• Quick Order
  • Careers
  • Support

Episode 6: The Future of Extracellular Vesicle Research in Therapeutic and Diagnostic Development

Featuring Drs Fatah Kashanchi and Heather Branscome


Listen on Spotify button Listen on Spotify button Listen on Stitcher button


Fatah Kashanchi, headshot.

Fatah Kashanchi, PhD

Professor, George Mason University

Dr. Kashanchi is a tenured Professor at George Mason University (GMU) and the Director of the Laboratory of Molecular Virology. His research focuses on the mechanisms of viral gene expression and the dynamics of viral replication and host survival. He has published 220 peer reviewed manuscripts (h index = 59), served as an editorial board and reviewer for numerous scientific journals, and is a regular NIH study section member. Recently, Dr. Kashanchi's lab has concentrated on the roles of EVs and exosomes in viral infections. He received his Ph.D. in Microbiology at the University of Kansas and then moved to the National Cancer Institute prior to coming to GMU.

Heather Branscome, headshot.

Heather Branscome, MS, PhD

Supervisor, Laboratory Operations, ATCC

Heather Branscome is a Lead Biologist in Manufacturing Science and Technology at ATCC. She has over 13 years of cross-functional experience working in both cell and molecular biology laboratories. In her current role she leads technology transfer activities for a wide range of products including exosomes/extracellular vesicles, CRISPR/Cas9 engineered cell lines, and induced pluripotent stem cells. She earned her MS in Cell and Molecular Biology from George Mason University and recently earned a PhD in Biosciences. Her primary research interests surround the advanced purification of EVs and the functional analysis of stem cell EVs in the context of CNS repair.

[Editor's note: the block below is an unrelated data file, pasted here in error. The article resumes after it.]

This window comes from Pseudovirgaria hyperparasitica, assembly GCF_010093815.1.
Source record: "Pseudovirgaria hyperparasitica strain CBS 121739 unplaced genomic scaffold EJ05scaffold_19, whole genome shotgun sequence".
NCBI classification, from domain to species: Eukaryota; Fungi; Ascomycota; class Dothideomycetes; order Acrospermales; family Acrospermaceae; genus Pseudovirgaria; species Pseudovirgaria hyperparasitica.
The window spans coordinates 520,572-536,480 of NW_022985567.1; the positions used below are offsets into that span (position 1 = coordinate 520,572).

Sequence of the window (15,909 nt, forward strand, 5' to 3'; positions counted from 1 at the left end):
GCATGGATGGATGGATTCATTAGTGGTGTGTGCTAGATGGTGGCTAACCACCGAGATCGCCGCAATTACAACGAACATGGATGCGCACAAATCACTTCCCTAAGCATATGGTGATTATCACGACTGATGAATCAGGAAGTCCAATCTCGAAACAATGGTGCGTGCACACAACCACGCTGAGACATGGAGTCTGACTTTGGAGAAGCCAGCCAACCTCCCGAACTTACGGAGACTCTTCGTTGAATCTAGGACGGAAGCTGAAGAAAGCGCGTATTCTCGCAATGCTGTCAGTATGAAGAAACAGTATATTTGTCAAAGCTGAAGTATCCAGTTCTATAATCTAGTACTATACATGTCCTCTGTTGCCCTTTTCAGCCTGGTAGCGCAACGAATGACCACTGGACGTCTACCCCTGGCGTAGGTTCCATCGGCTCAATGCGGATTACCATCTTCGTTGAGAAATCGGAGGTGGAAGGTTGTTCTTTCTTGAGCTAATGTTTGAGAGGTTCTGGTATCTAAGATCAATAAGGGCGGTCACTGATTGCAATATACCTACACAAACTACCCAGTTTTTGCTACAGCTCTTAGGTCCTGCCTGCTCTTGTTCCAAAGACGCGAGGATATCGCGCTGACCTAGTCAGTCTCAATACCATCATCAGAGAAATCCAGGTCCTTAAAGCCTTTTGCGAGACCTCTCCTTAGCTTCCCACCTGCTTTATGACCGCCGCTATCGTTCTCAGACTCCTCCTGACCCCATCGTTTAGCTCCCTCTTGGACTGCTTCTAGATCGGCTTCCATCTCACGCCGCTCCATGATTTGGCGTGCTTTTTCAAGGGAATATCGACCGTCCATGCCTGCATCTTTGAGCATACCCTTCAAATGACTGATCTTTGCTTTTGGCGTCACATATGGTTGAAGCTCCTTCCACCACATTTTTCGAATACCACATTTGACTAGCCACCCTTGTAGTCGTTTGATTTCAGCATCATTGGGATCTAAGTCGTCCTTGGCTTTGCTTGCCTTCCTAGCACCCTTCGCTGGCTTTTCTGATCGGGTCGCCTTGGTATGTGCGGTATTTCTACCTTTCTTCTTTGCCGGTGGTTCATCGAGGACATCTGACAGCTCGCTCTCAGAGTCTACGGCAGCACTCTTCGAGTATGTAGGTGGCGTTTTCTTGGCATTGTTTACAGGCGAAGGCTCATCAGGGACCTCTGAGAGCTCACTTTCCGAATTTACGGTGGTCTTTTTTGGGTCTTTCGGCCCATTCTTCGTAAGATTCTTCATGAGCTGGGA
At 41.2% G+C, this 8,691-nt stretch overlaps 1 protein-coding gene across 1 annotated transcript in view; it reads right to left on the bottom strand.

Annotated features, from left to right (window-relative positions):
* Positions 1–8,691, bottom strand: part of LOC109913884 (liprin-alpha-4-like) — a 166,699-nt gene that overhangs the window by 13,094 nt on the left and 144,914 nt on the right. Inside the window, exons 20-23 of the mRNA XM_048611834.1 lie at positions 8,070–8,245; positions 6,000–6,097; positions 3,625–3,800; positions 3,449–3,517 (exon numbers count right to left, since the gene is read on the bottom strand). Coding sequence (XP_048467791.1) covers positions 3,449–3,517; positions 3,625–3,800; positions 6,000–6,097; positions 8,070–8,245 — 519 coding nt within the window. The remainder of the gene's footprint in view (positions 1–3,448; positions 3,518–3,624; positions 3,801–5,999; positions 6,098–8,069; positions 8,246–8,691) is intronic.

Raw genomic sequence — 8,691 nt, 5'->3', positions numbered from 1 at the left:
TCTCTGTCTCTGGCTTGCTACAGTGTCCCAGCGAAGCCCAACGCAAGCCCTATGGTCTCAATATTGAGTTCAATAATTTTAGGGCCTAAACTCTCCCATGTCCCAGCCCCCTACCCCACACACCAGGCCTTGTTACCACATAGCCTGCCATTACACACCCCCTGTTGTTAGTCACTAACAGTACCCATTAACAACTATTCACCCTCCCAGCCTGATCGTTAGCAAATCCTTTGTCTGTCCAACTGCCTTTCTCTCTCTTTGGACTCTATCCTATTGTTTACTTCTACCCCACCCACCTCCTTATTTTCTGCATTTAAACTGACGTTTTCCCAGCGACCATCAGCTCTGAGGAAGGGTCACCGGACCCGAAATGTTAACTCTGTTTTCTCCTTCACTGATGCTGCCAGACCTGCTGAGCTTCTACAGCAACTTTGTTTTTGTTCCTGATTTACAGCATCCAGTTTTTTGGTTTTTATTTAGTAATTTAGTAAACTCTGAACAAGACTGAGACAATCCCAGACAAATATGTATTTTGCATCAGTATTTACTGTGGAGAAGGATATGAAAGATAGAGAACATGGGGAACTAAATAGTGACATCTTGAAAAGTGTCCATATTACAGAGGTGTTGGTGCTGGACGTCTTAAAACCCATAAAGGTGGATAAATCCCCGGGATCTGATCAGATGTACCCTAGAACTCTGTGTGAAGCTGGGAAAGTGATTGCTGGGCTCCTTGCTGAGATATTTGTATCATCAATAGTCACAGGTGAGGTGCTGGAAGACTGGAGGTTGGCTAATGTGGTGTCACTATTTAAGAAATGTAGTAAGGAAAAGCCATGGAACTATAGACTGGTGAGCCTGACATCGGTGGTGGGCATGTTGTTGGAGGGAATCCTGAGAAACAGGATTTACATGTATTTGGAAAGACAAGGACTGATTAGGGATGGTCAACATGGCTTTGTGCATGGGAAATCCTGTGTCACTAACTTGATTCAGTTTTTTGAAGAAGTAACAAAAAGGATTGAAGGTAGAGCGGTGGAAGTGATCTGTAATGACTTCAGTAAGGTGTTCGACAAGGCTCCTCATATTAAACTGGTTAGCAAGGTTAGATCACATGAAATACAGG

Show Notes:

Extracellular vesicles such as exosomes are an emerging area of interest for scientists in both the academic and biopharma communities. In this episode, Drs. Kashanchi and Branscome discuss the future of EV research. A major hurdle to overcome will be purification, because the function of EVs comes from the cells from which they were derived, their size, and their cargo. Additionally, they discuss the synergistic relationship between ATCC Laboratory Operations and the George Mason University (GMU) Laboratory of Molecular Virology and how it could be a model for other collaborations between industry and academia.


David Yarmosh, headshot.

David Yarmosh, MS

Lead Bioinformatician, ATCC

David Yarmosh is a senior bioinformatician in ATCC’s Sequencing and Bioinformatics Center. He’s a graduate of New York University’s Tandon School of Engineering. He has been working in large data aggregation and analysis since 2013 and microbial genomics with a focus on biosurveillance R&D efforts since 2016. David has led international training exercises in Peru and Senegal, sharing metagenomic analytical capabilities. His interests include genomics database construction, metadata collection, drug resistance mechanisms, bioinformatics standards, and machine learning. Since joining ATCC in 2020, he has helped develop the podcast Behind the Biology, which he now hosts.

Large green sphere releasing several small green exosome spheres. Illustration.


Standards for diagnostic tests, disease markers, and functional studies

Learn more